Sonus faber Lumina Surround Speaker System Review

Build Quality
Build Quality
PRICE $5,296

Crisp detail and open-sounding midrange
Immersive 5.1 performance
Stylish and affordable
Cl center speaker has limited off-axis response

The name Sonus faber conjures up visions of exotic speakers priced at a level that will buy you a reasonably nice house in some places. But a full 5.1 package from the company's new Lumina line will cost you less than a modest patio upgrade.

Loudspeaker manufacturer Sonus faber was founded in the early 1980s by the late Franco Serblin in Vicenza, Italy. It's been known since then for offering superb sound with classic Italian attention to style, with products aimed at buyers for whom price was at most a secondary consideration. But in recent years the company has tested more affordable waters, particularly in its home theater offerings, with the latest addition to its lineup, the Lumina Collection, designed to appeal to a wider range of listeners with real-world budgets.

Sonus faber's Lumina series consists of three models, all of which I used in the system under review here. The Lumina III floorstander is a three-way design that consists of two 5.9-inch paper-cone woofers, a 5.5-inch paper-cone midrange, and a 1.1-inch soft dome tweeter. (A similar tweeter design trademarked DAD, for Damped Apex Dome, is also used in some of the company's more upscale designs.) The center of the tweeter's dome is gently restrained to keep it from moving in a different direction from the rest of the dome which, should it happen, can affect performance. (This damping technique, though relatively rare, is also used by other manufacturers but under different names.)


The Lumina CI center is a two-way design with its DAD tweeter flanked by two 4.7-inch woofers. A pair of the tiny Lumina Is, used here for surrounds, is also marketed as a two-way speaker for modest two-channel systems (though at $900/pair, not too modest!). These employ the same DAD tweeter, together with a 4.7-inch paper-cone woofer. The Lumina III crosses over at 350Hz and 3.5kHz, while the Lumina I and Lumina CI both cross over at 2kHz.

All Lumina models use ported cabinets. In the CI and I, the ports radiate from the bottom via sturdy, black plastic fixtures. The Lumina III, however, uses a conventional port firing from the cabinet's bottom. The III's wood base, or plinth, not only stabilizes the cabinet but also forms part of the port length and shouldn't be removed.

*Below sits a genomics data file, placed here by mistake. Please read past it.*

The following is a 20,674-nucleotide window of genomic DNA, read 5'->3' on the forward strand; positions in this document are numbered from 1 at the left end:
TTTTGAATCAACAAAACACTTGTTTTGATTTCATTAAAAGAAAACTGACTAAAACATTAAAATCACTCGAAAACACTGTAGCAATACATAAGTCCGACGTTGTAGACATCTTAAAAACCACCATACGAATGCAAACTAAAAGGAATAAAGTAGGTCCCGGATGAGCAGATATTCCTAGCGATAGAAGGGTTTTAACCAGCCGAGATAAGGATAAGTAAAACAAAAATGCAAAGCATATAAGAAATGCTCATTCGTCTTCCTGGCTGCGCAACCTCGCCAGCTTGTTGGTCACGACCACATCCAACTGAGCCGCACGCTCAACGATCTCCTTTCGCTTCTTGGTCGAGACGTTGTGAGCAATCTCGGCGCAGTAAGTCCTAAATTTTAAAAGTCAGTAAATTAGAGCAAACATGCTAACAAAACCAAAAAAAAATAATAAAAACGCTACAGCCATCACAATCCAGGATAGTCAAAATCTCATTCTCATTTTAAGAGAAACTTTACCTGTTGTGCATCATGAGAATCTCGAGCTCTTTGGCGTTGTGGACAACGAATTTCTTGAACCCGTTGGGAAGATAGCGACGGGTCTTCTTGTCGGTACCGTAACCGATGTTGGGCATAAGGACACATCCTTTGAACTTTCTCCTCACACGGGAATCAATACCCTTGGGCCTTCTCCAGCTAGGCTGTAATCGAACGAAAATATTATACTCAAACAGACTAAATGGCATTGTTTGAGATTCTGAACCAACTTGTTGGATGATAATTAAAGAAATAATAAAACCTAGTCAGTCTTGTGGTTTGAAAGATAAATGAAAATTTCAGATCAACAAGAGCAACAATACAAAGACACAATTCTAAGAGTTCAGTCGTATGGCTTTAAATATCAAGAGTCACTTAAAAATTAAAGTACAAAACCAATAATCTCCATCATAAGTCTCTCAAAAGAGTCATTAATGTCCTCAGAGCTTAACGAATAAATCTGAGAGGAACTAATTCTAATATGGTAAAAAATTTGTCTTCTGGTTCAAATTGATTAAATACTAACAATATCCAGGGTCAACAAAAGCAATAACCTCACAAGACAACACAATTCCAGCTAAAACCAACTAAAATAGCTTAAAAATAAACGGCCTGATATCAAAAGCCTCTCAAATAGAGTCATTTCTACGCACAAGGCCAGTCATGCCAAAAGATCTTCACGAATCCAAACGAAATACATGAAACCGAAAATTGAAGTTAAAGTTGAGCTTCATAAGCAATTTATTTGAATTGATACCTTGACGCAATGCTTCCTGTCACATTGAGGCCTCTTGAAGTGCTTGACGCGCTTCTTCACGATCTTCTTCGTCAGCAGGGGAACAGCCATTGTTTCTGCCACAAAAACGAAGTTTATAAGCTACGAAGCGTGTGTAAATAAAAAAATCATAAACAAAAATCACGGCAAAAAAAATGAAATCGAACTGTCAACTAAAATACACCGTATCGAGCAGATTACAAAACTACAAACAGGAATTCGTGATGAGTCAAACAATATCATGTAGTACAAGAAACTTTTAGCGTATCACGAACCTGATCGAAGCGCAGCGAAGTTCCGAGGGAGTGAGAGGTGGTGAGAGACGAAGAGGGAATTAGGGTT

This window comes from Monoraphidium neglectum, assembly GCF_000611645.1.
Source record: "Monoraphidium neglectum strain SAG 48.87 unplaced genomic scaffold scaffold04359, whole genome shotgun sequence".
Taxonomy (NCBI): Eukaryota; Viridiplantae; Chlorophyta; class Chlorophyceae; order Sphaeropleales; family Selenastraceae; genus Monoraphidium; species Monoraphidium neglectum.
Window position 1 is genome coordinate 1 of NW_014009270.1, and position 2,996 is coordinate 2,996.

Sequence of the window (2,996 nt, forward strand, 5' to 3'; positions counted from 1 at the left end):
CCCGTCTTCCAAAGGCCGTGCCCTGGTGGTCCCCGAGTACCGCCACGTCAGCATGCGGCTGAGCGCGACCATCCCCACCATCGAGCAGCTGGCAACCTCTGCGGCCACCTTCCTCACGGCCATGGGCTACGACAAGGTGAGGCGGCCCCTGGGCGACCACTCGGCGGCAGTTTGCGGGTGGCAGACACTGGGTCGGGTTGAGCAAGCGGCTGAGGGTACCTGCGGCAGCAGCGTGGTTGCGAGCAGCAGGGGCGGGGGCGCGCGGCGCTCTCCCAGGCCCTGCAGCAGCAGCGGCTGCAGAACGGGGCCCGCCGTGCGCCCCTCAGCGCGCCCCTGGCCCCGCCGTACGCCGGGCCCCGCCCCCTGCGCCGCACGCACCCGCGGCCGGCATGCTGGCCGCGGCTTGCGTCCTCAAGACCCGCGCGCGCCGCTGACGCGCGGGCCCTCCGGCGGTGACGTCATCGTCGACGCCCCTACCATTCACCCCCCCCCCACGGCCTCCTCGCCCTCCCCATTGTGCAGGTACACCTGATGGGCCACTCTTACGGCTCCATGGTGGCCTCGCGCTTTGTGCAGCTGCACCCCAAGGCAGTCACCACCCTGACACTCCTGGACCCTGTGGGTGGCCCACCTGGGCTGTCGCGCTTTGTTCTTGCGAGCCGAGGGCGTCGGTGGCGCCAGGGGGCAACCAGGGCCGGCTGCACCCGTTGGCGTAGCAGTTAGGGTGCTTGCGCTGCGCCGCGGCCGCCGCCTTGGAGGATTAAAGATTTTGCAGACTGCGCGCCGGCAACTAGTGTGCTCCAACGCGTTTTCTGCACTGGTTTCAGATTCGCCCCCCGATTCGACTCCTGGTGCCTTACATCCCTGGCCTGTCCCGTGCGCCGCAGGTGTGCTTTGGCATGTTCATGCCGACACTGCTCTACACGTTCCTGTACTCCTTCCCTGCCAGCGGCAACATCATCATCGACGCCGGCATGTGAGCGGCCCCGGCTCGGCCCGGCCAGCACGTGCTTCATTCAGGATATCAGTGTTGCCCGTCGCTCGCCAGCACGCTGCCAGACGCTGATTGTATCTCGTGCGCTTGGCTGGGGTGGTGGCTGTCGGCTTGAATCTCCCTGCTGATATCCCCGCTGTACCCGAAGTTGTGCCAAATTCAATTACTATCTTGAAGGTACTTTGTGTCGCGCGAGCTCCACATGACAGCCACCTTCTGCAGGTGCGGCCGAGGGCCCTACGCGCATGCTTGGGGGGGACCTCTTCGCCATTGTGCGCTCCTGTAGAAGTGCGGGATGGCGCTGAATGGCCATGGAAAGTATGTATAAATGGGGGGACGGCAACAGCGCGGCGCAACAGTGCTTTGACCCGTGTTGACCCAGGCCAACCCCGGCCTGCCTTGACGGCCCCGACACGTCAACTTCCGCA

The III also comes with spikes that set the plinth high enough off the floor to let the port breathe. This is where I encountered my only setup issue. Since my speakers sit on a room-sized carpet with a hardwood floor beneath it that I'm careful not to scratch, dent, or puncture, I don't use spikes. (Sonus faber includes protective spike footers, but for me using them wasn't practical, as I'd have to fish around blindly under the carpet to position them accurately.) Instead of the spikes, I installed aftermarket speaker outriggers that I've used for a number of other reviews. These raised the Lumina III high enough to comfortably clear the port, further stabilizing the speakers (but not as rigidly as spikes would), and allowing for slight tilt adjustments. (Similar but not identical footers are available from Parts Express.)


The Lumina speakers come with magnetically attached grilles. A quick measurement indicated that the sonic effect of the grilles was minimal. Nevertheless, I removed them for all of my subsequent listening and measurements.

There are no subwoofers specific to the Lumina range, but Sonus faber sent us its Gravis II subwoofer, a model employing a down-firing 10-inch woofer driven by a 350-watt (continuous) class-A/B amplifier plus a front-firing 10-inch passive radiator. Its specified response is from 25Hz up to the low-pass filter setting. Connections and controls are relatively standard and minimal: Hi/Low line-level input with level control, a separate LFE line-level input with its own separate level control, and a two position (0- or 180-degree) phase switch. There's also an Auto-on switch that activates the sub when it senses low frequency information and a main power switch. The sub's speaker-level input uses a Speakon jack—an unusual feature in a consumer product, though an adapter is provided.